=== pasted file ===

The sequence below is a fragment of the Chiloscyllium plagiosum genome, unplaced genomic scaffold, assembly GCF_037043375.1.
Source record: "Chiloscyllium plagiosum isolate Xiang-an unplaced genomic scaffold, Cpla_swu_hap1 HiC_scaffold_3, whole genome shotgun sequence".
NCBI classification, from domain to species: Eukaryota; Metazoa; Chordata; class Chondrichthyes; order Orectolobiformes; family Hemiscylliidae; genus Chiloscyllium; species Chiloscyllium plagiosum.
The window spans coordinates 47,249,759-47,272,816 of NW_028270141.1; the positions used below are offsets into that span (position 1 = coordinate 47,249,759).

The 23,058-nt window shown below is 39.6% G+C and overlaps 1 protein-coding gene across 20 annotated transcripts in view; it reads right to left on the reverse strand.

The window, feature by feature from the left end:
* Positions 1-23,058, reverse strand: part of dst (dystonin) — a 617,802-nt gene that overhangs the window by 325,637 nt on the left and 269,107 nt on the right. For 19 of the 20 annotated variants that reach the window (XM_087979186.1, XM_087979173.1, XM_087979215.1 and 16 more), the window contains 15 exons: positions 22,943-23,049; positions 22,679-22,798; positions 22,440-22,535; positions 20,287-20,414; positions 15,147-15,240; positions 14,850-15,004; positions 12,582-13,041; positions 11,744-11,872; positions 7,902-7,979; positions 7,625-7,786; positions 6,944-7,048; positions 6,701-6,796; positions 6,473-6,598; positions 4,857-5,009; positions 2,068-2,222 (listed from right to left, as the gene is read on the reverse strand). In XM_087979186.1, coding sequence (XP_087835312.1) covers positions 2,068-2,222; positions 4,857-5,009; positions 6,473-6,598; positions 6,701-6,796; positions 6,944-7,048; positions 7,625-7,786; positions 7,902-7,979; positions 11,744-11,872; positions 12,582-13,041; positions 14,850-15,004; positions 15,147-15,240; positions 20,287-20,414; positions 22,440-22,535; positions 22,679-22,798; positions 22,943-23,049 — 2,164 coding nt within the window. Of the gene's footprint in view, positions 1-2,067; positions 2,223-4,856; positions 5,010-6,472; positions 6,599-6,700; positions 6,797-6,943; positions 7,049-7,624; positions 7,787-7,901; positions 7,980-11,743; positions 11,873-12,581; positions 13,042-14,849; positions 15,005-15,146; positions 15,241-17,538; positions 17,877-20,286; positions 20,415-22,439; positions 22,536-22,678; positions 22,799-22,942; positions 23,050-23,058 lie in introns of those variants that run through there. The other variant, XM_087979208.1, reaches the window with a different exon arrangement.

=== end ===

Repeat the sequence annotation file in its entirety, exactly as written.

The sequence below is a fragment of the Chiloscyllium plagiosum genome, unplaced genomic scaffold, assembly GCF_037043375.1.
Source record: "Chiloscyllium plagiosum isolate Xiang-an unplaced genomic scaffold, Cpla_swu_hap1 HiC_scaffold_3, whole genome shotgun sequence".
NCBI classification, from domain to species: Eukaryota; Metazoa; Chordata; class Chondrichthyes; order Orectolobiformes; family Hemiscylliidae; genus Chiloscyllium; species Chiloscyllium plagiosum.
The window spans coordinates 47,249,759-47,272,816 of NW_028270141.1; the positions used below are offsets into that span (position 1 = coordinate 47,249,759).

The 23,058-nt window shown below is 39.6% G+C and overlaps 1 protein-coding gene across 20 annotated transcripts in view; it reads right to left on the reverse strand.

The window, feature by feature from the left end:
* Positions 1-23,058, reverse strand: part of dst (dystonin) — a 617,802-nt gene that overhangs the window by 325,637 nt on the left and 269,107 nt on the right. For 19 of the 20 annotated variants that reach the window (XM_087979186.1, XM_087979173.1, XM_087979215.1 and 16 more), the window contains 15 exons: positions 22,943-23,049; positions 22,679-22,798; positions 22,440-22,535; positions 20,287-20,414; positions 15,147-15,240; positions 14,850-15,004; positions 12,582-13,041; positions 11,744-11,872; positions 7,902-7,979; positions 7,625-7,786; positions 6,944-7,048; positions 6,701-6,796; positions 6,473-6,598; positions 4,857-5,009; positions 2,068-2,222 (listed from right to left, as the gene is read on the reverse strand). In XM_087979186.1, coding sequence (XP_087835312.1) covers positions 2,068-2,222; positions 4,857-5,009; positions 6,473-6,598; positions 6,701-6,796; positions 6,944-7,048; positions 7,625-7,786; positions 7,902-7,979; positions 11,744-11,872; positions 12,582-13,041; positions 14,850-15,004; positions 15,147-15,240; positions 20,287-20,414; positions 22,440-22,535; positions 22,679-22,798; positions 22,943-23,049 — 2,164 coding nt within the window. Of the gene's footprint in view, positions 1-2,067; positions 2,223-4,856; positions 5,010-6,472; positions 6,599-6,700; positions 6,797-6,943; positions 7,049-7,624; positions 7,787-7,901; positions 7,980-11,743; positions 11,873-12,581; positions 13,042-14,849; positions 15,005-15,146; positions 15,241-17,538; positions 17,877-20,286; positions 20,415-22,439; positions 22,536-22,678; positions 22,799-22,942; positions 23,050-23,058 lie in introns of those variants that run through there. The other variant, XM_087979208.1, reaches the window with a different exon arrangement.